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Open Access Highly Accessed Research article

Meta-Analysis Approach identifies Candidate Genes and associated Molecular Networks for Type-2 Diabetes Mellitus

Axel Rasche1*, Hadi Al-Hasani2 and Ralf Herwig1

Author Affiliations

1 Max-Planck-Institute for Molecular Genetics, Department of Vertebrate Genomics, Ihnestrasse 63-73, D-14195 Berlin, Germany

2 German Institute for Human Nutrition, Potsdam-Rehbrücke, Arthur-Scheunert-Allee 114-116, D-14558 Nuthetal, Germany

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BMC Genomics 2008, 9:310  doi:10.1186/1471-2164-9-310

Published: 30 June 2008

Abstract

Background

Multiple functional genomics data for complex human diseases have been published and made available by researchers worldwide. The main goal of these studies is the detailed analysis of a particular aspect of the disease. Complementary, meta-analysis approaches try to extract supersets of disease genes and interaction networks by integrating and combining these individual studies using statistical approaches.

Results

Here we report on a meta-analysis approach that integrates data of heterogeneous origin in the domain of type-2 diabetes mellitus (T2DM). Different data sources such as DNA microarrays and, complementing, qualitative data covering several human and mouse tissues are integrated and analyzed with a Bootstrap scoring approach in order to extract disease relevance of the genes. The purpose of the meta-analysis is two-fold: on the one hand it identifies a group of genes with overall disease relevance indicating common, tissue-independent processes related to the disease; on the other hand it identifies genes showing specific alterations with respect to a single study. Using a random sampling approach we computed a core set of 213 T2DM genes across multiple tissues in human and mouse, including well-known genes such as Pdk4, Adipoq, Scd, Pik3r1, Socs2 that monitor important hallmarks of T2DM, for example the strong relationship between obesity and insulin resistance, as well as a large fraction (128) of yet barely characterized novel candidate genes. Furthermore, we explored functional information and identified cellular networks associated with this core set of genes such as pathway information, protein-protein interactions and gene regulatory networks. Additionally, we set up a web interface in order to allow users to screen T2DM relevance for any – yet non-associated – gene.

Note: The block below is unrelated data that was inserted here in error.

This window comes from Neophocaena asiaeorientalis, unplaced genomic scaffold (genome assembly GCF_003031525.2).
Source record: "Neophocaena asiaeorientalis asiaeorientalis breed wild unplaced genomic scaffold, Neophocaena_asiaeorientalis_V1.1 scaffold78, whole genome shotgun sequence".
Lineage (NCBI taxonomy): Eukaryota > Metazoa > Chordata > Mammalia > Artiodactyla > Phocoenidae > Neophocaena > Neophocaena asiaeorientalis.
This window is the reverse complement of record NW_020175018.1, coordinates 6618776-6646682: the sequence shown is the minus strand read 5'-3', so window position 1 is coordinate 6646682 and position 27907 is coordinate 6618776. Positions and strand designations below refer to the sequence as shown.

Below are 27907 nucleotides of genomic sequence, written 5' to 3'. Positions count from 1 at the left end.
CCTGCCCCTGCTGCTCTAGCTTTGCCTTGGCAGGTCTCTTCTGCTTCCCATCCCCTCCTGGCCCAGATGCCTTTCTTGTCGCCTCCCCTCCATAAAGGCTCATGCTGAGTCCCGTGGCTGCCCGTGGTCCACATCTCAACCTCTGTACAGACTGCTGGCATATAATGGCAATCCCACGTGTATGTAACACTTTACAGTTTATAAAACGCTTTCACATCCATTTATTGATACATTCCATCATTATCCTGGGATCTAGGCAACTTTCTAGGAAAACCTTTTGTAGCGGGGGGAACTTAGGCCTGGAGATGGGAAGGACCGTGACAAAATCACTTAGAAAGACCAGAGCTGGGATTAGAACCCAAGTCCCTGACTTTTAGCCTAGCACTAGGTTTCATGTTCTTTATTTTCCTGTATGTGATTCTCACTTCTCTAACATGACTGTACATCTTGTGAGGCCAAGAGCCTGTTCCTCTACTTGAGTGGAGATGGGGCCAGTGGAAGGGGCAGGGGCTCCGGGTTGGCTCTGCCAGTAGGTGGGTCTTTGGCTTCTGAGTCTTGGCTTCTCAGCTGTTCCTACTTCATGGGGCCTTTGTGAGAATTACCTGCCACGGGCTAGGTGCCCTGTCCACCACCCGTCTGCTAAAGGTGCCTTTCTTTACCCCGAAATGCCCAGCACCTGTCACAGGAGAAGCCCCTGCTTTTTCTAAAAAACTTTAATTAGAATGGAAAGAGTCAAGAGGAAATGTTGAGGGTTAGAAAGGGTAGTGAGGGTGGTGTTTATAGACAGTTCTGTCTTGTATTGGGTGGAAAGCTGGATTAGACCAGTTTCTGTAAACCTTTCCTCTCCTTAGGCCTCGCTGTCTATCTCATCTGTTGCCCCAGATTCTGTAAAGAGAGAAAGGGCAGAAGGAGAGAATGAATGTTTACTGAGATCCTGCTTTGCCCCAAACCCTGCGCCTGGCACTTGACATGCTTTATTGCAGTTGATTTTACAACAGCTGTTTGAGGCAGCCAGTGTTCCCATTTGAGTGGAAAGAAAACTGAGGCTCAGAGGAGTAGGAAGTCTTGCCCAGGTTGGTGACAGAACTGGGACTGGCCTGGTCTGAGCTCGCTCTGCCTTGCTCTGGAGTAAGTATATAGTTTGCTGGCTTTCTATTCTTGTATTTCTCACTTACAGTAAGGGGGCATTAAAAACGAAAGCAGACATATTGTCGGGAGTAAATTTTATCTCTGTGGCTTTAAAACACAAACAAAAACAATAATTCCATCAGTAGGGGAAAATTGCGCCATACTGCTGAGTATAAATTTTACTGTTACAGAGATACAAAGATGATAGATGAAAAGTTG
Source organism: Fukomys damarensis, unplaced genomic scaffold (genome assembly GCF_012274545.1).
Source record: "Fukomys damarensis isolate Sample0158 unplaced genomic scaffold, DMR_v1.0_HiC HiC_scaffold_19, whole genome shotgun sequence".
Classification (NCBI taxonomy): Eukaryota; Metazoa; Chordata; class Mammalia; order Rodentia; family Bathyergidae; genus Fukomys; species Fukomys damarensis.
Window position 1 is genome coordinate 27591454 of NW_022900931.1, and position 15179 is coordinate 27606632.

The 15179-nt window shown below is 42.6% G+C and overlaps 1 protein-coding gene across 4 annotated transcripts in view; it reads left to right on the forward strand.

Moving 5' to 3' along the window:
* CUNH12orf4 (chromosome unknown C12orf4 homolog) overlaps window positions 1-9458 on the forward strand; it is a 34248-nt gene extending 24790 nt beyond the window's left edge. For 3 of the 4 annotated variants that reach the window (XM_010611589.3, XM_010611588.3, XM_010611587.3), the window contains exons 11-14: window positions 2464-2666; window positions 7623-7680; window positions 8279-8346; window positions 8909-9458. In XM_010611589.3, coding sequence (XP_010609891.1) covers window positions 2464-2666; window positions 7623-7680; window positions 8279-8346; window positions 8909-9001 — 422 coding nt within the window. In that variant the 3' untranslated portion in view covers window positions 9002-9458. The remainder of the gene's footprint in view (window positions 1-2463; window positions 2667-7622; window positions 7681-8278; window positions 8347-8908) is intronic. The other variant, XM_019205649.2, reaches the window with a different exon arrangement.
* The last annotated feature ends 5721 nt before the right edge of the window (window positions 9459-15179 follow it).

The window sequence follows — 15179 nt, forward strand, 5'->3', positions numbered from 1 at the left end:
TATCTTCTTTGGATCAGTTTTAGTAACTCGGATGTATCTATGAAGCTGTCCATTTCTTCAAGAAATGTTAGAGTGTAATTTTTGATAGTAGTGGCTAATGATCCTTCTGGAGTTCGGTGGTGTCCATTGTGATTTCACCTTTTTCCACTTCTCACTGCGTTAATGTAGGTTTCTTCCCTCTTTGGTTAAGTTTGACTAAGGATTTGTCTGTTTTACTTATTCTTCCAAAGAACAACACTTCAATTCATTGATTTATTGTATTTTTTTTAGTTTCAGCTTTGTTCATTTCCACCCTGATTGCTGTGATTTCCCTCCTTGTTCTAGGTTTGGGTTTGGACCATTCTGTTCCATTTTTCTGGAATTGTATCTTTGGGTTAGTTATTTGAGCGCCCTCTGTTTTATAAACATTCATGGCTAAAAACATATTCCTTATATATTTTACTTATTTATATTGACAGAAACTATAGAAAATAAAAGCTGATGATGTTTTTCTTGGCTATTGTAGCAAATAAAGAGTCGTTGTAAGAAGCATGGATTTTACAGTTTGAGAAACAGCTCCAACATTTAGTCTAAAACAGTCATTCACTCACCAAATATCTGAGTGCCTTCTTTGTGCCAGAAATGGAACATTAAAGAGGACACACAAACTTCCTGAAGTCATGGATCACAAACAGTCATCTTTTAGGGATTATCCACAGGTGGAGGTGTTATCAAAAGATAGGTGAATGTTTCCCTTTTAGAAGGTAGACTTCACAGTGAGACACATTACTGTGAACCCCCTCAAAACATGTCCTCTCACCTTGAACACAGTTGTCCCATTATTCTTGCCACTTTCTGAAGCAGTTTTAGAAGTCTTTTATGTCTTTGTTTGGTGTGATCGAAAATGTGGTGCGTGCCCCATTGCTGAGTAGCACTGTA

Conclusion

In our paper we have identified a core set of 213 T2DM candidate genes by a meta-analysis of existing data sources. We have explored the relation of these genes to disease relevant information and – using enrichment analysis – we have identified biological networks on different layers of cellular information such as signaling and metabolic pathways, gene regulatory networks and protein-protein interactions. The web interface is accessible via http://t2dm-geneminer.molgen.mpg.de webcite.